Imagine you could build the city of the future, from scratch, right now. What would it look like? What would it do?
It’s not a hypothetical question. According to this Salon article, software developer Plan IT intends to do exactly that: “Plan IT Valley” will be a new city located in northern Portugal, and is expected to be complete in 2015. If you’re a regular reader of Cosmic Revolutions, you’ll know that I have a minor obsession with “smart” systems, the internet of things, and other innovations that can remove the friction from our daily lives. When our devices and environments “talk” to one another, they can take care of things without our intervention, in some cases better and faster than we humans could ever hope to.
And that’s why I’m so intrigued by Plan IT Valley, which will incorporate over 100 million embedded networked sensors, constituting a sort of electronic nervous system for a sentient city. In fact, the reason it’s being planned by a software company, of all things, is that the whole city will run on a specialized Urban Operating System, or UOS.
I do want to make the disclaimer that I’m not 100% sure this city is actually happening – the Salon article is a year out of date, and I can’t find any other references online. But that’s almost beside the point. Since this technology exists, and its eventual deployment is inevitable, it’s worth thinking through the implications. Here’s a run-down of what would be great about living in a from-scratch, tech-forward smart city, along with a few arguments against it.
The City Would Be Awesome Because It’s…
One planned feature of Plan IT Valley is to have sensors embedded in each home’s plumbing, so that if a leak develops, the system can either fix it remotely or send in a plumber automatically. Another feature would guide your car directly to an open parking space, so you don’t have to circle the lot like a vulture.
If a fire breaks out, the city system will not only alert the fire department and turn on the sprinklers, it will also re-route nearby traffic to clear the way for emergency vehicles, tell the firefighters who’s in the building and where, and alert nearby hospitals to prepare for incoming patients.
The system, being aware of many things at once, can adjust electricity generation on the fly or shut down air conditioning units when no one’s home. With top-down control of traffic, it can make everyone’s commute more efficient, and even the operating system itself is designed to run on citizens’ computers while idle, meaning no energy-gobbling mainframes.
But the City Might Suck Because It’s…
This is a common problem with any highly centralized system. If the central operator, in PlanIT’s case the UOS software, were to shut down or make a mistake, the fallout could potentially affect everything in the entire city. At the very least, a backup system would need to be in place, but a robust defense against hackers, software bugs, power failures and so on would also be highly essential.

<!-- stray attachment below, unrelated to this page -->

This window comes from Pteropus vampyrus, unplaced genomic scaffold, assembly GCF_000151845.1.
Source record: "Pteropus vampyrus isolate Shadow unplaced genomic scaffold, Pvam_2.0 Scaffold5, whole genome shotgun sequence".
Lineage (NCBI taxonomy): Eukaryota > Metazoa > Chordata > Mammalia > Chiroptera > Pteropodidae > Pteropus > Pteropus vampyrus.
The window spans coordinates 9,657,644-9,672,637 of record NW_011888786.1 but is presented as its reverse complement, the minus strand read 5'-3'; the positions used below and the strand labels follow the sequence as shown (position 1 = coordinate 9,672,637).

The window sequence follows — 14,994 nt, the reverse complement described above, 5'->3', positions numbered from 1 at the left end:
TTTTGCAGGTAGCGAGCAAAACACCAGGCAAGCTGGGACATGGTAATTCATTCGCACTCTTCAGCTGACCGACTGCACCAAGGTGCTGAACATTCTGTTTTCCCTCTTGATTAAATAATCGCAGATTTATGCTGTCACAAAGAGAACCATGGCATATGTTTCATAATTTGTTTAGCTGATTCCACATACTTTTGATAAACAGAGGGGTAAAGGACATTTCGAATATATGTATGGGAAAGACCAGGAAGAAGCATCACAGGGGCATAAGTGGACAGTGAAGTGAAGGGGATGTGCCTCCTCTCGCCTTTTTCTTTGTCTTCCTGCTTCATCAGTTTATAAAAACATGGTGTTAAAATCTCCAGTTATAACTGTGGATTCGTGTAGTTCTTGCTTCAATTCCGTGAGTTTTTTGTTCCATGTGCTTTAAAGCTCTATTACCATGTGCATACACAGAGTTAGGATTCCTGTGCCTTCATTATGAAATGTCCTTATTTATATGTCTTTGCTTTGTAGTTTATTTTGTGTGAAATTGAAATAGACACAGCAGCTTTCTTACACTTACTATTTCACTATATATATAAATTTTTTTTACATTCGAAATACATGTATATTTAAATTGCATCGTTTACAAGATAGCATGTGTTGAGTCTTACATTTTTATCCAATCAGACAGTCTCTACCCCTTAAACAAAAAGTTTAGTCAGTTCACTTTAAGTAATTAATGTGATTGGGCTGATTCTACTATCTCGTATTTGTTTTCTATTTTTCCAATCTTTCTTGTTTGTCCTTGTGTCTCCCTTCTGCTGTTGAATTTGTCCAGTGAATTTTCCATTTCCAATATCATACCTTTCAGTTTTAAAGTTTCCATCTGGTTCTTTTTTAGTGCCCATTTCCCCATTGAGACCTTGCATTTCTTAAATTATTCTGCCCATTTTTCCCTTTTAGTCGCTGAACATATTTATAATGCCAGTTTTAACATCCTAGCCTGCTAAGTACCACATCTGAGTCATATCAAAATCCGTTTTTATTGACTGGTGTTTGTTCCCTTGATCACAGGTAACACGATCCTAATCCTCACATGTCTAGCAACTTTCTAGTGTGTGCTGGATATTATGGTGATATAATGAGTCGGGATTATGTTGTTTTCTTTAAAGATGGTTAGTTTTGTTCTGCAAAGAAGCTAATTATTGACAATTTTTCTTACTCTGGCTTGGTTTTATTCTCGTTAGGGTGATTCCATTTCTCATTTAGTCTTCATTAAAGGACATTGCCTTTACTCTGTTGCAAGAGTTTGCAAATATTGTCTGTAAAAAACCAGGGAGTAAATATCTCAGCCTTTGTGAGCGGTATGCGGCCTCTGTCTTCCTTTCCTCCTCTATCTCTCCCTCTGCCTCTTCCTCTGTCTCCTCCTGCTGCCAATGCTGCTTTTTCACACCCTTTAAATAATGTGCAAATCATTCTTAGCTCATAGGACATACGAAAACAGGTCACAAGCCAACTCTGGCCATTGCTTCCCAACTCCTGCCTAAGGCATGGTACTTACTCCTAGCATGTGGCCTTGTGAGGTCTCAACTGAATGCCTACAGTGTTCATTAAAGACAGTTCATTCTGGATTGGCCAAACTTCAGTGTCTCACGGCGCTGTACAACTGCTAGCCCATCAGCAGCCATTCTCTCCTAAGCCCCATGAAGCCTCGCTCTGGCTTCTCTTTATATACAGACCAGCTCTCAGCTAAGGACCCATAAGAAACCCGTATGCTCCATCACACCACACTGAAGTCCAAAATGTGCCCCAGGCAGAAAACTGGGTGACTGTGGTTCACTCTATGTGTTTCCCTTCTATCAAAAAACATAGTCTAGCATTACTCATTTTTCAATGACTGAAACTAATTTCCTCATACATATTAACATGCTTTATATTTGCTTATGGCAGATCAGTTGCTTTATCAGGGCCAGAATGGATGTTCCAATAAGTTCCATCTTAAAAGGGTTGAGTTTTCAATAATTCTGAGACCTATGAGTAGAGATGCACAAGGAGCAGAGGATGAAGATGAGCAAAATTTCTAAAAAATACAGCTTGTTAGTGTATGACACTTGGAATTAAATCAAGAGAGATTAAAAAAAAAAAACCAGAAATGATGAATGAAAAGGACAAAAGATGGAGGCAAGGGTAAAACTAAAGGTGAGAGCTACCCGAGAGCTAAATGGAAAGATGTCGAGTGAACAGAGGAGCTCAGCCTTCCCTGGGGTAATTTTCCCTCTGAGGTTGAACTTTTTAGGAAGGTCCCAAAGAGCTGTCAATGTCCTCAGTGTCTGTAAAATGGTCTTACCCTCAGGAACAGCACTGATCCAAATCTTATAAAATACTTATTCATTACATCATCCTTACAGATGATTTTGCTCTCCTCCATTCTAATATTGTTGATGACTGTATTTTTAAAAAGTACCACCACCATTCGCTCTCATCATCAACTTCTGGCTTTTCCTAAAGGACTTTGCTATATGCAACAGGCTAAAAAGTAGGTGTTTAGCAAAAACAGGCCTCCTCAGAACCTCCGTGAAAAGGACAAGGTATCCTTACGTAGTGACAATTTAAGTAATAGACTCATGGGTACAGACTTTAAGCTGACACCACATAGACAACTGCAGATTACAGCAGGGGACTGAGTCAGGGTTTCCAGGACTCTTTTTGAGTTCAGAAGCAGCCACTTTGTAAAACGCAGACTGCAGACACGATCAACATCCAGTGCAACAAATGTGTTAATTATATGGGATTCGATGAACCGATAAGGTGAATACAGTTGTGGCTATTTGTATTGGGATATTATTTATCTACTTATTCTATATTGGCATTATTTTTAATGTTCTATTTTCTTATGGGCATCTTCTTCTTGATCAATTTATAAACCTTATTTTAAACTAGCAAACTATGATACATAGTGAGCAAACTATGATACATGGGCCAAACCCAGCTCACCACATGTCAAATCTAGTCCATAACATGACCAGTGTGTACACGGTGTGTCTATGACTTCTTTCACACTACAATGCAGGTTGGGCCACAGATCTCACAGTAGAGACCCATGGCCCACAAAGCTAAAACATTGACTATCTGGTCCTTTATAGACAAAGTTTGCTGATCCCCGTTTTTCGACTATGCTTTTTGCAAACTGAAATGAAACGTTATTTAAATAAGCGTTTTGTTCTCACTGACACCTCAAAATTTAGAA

Automation is nice, but it depends to a large extent on the programmers’ ability to predict what will be needed. And as we all know, human beings can be fairly unpredictable, as can the future generally. For example, suppose one neighborhood becomes popular, while another languishes – will the traffic-moderating algorithms be able to adjust? And what if there’s some kind of problem 10 years down the road that no one could ever have predicted?
The city’s features all depend on sensors, which to be effective need to be everywhere, including in your home. The sustainability features mentioned above, for example, require the system to know whether you’re home or not, how often you drive your car, and which places you tend to frequent. While ultimately useful, this is also kind of creepy and could potentially be abused by an unscrupulous city manager or a hacker.
This is the main argument brought up in the Salon article, and it’s one I take quite seriously. It boils down to the fact that a city built from scratch has no history. That means its residents have no personal investment in their neighborhoods, and no deep community networks to belong to (at least at first). It also means that the city won’t have a distinct culture of its own. All the buildings would have been built at the same time, by people with more or less the same vision. Even the city’s layout would be an a priori assumption, rather than something that emerged naturally from the way people use the city. In other words, the city would feel artificial. Compare this with, say, Paris or Tokyo, which evolved organically in concert with their residents, and therefore feel unique and rich.
Best of Both Worlds?
In my opinion, the perfect city would have a balance of features. It would have organically evolved its own culture, architecture and communities, but it would incorporate some of the best features of the sentient city as well. This unfortunately means a lot of retrofitting and redesign, which is both expensive and disruptive. But it’s the only way to have our cake and eat it too.
Then again, who says every city will be the same? There’s room enough in this world for a ground-up, super-advanced technology showcase of an urban center, plus an old-world tech-free city of stone and wood, and everything on the spectrum in between. In fact, I think this particular scenario is the one most likely to be our actual future. No one can say for sure, of course, but I’m excited to see what happens.
So what do you think? Would you live in a smart city? Why or why not?